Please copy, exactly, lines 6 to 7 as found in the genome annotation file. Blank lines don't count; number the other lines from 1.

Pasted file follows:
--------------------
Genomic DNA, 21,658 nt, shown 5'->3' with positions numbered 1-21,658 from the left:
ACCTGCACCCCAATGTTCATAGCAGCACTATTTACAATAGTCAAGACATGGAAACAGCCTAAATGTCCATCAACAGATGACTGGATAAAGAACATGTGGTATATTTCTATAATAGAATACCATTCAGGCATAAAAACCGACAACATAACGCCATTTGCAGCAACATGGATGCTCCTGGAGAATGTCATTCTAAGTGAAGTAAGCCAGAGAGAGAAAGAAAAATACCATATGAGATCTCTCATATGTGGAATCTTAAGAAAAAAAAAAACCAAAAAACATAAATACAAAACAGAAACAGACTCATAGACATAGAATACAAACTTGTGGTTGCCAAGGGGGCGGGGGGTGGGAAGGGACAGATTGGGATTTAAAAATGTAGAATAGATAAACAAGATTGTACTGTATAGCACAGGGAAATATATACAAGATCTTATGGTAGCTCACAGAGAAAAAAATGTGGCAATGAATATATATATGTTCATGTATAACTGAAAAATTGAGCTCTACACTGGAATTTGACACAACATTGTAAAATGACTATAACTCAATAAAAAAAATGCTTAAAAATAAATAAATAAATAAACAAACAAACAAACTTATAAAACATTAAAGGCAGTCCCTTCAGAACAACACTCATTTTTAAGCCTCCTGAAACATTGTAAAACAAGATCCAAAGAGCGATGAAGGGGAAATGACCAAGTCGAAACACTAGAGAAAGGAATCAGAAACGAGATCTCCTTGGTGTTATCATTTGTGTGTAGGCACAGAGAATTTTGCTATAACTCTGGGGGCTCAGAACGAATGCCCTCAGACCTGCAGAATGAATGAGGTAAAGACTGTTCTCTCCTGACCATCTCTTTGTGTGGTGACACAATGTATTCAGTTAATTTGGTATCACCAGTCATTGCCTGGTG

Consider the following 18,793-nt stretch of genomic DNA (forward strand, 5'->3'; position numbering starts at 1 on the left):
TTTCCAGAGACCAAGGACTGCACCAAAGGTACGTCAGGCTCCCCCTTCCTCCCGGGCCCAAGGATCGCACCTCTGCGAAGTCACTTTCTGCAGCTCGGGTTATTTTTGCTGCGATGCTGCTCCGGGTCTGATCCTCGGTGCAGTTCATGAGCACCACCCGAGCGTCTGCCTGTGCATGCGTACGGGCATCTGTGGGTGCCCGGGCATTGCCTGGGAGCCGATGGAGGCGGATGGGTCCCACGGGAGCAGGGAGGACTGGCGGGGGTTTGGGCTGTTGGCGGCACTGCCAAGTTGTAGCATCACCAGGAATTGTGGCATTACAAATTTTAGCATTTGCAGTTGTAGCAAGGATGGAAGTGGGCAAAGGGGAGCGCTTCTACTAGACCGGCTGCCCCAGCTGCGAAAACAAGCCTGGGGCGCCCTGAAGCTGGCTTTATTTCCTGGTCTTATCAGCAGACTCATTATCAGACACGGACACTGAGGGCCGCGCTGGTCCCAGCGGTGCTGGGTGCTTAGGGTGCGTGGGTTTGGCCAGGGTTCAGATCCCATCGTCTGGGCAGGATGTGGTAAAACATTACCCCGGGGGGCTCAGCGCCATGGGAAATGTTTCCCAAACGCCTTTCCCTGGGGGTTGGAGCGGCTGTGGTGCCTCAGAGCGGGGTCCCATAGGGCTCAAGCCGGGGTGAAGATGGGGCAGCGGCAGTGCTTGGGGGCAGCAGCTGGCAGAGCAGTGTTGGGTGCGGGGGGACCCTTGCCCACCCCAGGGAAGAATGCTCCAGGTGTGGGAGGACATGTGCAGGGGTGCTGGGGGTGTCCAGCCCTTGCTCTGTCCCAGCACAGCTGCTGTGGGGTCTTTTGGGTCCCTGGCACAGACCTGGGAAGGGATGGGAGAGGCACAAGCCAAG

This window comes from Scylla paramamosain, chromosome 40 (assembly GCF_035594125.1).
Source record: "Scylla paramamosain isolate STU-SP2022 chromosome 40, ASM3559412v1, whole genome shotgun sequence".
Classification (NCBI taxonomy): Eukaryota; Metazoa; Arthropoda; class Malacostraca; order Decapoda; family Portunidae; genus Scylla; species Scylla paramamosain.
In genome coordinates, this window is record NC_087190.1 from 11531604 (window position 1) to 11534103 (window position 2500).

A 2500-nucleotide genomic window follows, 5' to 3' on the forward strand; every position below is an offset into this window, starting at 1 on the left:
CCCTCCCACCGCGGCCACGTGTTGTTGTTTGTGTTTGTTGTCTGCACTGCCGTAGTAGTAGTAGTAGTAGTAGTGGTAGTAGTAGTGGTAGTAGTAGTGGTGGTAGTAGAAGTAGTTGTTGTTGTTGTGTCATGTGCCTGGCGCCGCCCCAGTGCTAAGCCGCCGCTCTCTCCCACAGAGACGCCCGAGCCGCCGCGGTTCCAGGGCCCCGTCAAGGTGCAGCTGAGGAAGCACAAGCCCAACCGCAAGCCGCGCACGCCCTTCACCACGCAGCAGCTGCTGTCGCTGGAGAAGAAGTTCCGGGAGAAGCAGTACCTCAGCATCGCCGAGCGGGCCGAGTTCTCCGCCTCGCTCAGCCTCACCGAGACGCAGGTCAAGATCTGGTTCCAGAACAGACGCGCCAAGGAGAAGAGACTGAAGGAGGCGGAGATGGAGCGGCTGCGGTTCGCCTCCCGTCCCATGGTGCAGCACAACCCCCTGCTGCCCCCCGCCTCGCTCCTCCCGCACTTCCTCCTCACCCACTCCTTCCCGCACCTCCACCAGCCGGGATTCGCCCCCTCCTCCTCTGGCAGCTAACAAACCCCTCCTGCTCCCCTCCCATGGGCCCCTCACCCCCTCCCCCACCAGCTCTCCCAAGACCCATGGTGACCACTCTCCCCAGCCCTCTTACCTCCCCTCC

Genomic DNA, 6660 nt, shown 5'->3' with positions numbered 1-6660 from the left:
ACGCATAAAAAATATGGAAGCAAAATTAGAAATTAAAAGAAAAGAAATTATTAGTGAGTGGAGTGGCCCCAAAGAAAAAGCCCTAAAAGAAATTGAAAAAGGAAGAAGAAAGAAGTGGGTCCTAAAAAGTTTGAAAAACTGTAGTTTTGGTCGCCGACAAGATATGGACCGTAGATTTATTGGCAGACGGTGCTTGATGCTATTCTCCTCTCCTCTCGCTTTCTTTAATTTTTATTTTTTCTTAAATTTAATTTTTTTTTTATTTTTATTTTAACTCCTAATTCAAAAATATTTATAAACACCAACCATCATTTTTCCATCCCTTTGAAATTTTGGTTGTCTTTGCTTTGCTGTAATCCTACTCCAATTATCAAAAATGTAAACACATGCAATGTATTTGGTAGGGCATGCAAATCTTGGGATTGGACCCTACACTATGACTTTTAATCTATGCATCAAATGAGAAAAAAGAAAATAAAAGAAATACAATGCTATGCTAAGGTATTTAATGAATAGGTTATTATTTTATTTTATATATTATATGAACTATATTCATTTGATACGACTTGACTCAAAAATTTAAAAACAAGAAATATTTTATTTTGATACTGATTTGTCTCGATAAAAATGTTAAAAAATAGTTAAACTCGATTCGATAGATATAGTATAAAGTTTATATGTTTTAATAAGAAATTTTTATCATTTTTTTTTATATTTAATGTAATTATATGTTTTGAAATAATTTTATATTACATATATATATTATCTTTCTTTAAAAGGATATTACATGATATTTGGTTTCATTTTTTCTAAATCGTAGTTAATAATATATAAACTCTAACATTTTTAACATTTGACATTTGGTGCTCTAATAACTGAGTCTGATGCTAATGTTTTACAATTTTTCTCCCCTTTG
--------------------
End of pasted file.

Source record: "Scylla paramamosain isolate STU-SP2022 chromosome 40, ASM3559412v1, whole genome shotgun sequence".
Classification (NCBI taxonomy): Eukaryota; Metazoa; Arthropoda; class Malacostraca; order Decapoda; family Portunidae; genus Scylla; species Scylla paramamosain.